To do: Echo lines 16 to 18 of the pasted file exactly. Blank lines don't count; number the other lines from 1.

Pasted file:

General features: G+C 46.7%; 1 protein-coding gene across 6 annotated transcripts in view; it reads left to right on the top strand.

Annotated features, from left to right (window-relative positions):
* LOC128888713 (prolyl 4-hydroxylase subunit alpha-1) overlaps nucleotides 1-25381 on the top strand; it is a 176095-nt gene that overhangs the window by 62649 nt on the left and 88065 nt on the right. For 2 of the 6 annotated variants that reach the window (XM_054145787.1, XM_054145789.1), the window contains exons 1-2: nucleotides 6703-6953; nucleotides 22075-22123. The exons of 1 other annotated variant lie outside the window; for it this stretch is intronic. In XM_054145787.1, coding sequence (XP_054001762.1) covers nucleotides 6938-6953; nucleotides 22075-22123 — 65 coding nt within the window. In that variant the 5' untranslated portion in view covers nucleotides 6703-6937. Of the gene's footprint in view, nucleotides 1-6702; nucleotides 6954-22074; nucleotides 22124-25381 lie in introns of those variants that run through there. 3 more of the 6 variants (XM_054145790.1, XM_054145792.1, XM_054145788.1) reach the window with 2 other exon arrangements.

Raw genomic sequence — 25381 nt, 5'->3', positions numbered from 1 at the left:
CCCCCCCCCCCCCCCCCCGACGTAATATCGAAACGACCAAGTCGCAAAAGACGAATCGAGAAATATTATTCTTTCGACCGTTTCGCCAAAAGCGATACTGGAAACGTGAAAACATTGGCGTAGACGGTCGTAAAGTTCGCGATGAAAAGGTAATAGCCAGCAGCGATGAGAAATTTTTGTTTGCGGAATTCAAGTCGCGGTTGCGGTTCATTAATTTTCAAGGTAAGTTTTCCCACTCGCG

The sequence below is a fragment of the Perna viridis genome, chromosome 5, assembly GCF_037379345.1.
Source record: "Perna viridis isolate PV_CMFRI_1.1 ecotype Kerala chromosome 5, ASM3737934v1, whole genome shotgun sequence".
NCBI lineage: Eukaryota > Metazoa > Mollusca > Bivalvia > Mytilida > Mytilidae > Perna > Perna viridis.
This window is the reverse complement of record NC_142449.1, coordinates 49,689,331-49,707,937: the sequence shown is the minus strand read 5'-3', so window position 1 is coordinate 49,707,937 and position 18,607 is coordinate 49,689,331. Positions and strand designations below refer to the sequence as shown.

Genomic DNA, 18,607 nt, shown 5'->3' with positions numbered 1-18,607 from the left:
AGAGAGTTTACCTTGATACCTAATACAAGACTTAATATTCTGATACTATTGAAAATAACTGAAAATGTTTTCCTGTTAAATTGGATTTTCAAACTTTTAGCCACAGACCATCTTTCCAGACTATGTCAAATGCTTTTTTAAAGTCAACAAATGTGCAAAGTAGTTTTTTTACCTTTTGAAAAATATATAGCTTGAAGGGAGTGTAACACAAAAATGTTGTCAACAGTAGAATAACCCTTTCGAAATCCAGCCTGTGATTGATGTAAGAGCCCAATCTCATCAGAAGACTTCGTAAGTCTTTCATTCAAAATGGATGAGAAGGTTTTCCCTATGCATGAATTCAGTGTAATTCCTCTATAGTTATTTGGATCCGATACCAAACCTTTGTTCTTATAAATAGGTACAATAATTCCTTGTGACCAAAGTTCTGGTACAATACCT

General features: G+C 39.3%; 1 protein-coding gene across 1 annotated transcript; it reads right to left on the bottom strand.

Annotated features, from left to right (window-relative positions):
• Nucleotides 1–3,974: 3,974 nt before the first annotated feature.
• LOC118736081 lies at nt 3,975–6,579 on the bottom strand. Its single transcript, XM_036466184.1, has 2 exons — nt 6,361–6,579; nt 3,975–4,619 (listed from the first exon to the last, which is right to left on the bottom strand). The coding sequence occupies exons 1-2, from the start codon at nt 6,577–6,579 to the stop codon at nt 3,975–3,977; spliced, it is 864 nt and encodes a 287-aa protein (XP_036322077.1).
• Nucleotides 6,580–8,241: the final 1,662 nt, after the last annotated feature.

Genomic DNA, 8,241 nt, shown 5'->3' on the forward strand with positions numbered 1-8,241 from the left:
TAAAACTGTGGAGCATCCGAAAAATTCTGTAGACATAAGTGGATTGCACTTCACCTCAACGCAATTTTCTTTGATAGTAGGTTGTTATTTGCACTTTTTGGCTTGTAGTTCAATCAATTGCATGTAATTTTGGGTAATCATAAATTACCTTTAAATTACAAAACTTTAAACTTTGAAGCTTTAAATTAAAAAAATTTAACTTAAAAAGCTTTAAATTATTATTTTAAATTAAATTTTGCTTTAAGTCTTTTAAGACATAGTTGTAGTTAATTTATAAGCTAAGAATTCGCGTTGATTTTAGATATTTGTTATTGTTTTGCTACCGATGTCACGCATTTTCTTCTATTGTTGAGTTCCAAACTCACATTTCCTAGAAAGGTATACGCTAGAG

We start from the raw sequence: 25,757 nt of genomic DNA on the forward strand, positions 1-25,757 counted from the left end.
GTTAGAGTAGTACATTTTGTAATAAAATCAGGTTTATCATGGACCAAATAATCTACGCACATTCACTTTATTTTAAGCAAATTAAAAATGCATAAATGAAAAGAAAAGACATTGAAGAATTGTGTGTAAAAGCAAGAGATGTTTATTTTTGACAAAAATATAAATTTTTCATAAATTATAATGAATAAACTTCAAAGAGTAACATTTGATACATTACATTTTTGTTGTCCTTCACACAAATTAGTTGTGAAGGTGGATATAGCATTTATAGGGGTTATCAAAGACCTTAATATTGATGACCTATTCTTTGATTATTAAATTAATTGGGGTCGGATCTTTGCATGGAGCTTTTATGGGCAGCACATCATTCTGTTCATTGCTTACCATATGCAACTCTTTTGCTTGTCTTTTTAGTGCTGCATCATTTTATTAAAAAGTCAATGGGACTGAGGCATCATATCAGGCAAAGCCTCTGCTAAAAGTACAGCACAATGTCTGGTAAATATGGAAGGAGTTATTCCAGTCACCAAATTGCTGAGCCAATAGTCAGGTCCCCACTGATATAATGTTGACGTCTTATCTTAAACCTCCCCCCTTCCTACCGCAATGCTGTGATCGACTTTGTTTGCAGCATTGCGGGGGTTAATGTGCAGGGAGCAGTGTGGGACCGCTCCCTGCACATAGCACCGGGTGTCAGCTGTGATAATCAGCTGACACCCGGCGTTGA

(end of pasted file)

• Nucleotides 6,580–8,241: the final 1,662 nt, after the last annotated feature.

Genomic DNA, 8,241 nt, shown 5'->3' on the forward strand with positions numbered 1-8,241 from the left:
TAAAACTGTGGAGCATCCGAAAAATTCTGTAGACATAAGTGGATTGCACTTCACCTCAACGCAATTTTCTTTGATAGTAGGTTGTTATTTGCACTTTTTGGCTTGTAGTTCAATCAATTGCATGTAATTTTGGGTAATCATAAATTACCTTTAAATTACAAAACTTTAAACTTTGAAGCTTTAAATTAAAAAAATTTAACTTAAAAAGCTTTAAATTATTATTTTAAATTAAATTTTGCTTTAAGTCTTTTAAGACATAGTTGTAGTTAATTTATAAGCTAAGAATTCGCGTTGATTTTAGATATTTGTTATTGTTTTGCTACCGATGTCACGCATTTTCTTCTATTGTTGAGTTCCAAACTCACATTTCCTAGAAAGGTATACGCTAGAG